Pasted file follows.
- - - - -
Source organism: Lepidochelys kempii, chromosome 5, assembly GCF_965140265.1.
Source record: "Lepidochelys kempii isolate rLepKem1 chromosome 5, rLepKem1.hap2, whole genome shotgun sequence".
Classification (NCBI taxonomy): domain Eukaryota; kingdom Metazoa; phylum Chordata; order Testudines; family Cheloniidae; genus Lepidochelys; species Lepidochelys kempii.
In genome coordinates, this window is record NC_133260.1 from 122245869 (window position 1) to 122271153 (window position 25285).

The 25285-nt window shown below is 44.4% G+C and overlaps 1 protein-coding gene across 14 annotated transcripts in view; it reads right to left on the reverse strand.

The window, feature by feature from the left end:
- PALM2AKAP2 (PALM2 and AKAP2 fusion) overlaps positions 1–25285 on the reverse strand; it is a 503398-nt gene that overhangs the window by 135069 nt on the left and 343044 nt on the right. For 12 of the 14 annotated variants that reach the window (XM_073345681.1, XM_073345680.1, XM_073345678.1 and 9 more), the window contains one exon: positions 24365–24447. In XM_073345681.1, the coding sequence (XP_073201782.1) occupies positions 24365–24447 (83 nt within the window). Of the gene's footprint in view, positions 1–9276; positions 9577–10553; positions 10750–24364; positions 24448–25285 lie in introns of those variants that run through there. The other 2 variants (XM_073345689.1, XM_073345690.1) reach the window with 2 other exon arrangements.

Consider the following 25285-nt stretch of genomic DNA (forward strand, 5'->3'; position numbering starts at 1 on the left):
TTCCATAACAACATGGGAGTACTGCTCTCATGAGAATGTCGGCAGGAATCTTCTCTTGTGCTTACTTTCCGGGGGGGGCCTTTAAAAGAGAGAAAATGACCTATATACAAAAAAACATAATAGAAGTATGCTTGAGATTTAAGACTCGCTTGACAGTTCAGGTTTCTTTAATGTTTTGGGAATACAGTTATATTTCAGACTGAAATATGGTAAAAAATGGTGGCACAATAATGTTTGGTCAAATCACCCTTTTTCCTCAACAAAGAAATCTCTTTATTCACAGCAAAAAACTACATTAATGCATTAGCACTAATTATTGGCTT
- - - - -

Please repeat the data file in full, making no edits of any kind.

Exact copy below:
Source organism: Lepidochelys kempii, chromosome 5, assembly GCF_965140265.1.
Source record: "Lepidochelys kempii isolate rLepKem1 chromosome 5, rLepKem1.hap2, whole genome shotgun sequence".
Classification (NCBI taxonomy): domain Eukaryota; kingdom Metazoa; phylum Chordata; order Testudines; family Cheloniidae; genus Lepidochelys; species Lepidochelys kempii.
In genome coordinates, this window is record NC_133260.1 from 122245869 (window position 1) to 122271153 (window position 25285).

The 25285-nt window shown below is 44.4% G+C and overlaps 1 protein-coding gene across 14 annotated transcripts in view; it reads right to left on the reverse strand.

The window, feature by feature from the left end:
- PALM2AKAP2 (PALM2 and AKAP2 fusion) overlaps positions 1–25285 on the reverse strand; it is a 503398-nt gene that overhangs the window by 135069 nt on the left and 343044 nt on the right. For 12 of the 14 annotated variants that reach the window (XM_073345681.1, XM_073345680.1, XM_073345678.1 and 9 more), the window contains one exon: positions 24365–24447. In XM_073345681.1, the coding sequence (XP_073201782.1) occupies positions 24365–24447 (83 nt within the window). Of the gene's footprint in view, positions 1–9276; positions 9577–10553; positions 10750–24364; positions 24448–25285 lie in introns of those variants that run through there. The other 2 variants (XM_073345689.1, XM_073345690.1) reach the window with 2 other exon arrangements.

Consider the following 25285-nt stretch of genomic DNA (forward strand, 5'->3'; position numbering starts at 1 on the left):
TTCCATAACAACATGGGAGTACTGCTCTCATGAGAATGTCGGCAGGAATCTTCTCTTGTGCTTACTTTCCGGGGGGGGCCTTTAAAAGAGAGAAAATGACCTATATACAAAAAAACATAATAGAAGTATGCTTGAGATTTAAGACTCGCTTGACAGTTCAGGTTTCTTTAATGTTTTGGGAATACAGTTATATTTCAGACTGAAATATGGTAAAAAATGGTGGCACAATAATGTTTGGTCAAATCACCCTTTTTCCTCAACAAAGAAATCTCTTTATTCACAGCAAAAAACTACATTAATGCATTAGCACTAATTATTGGCTT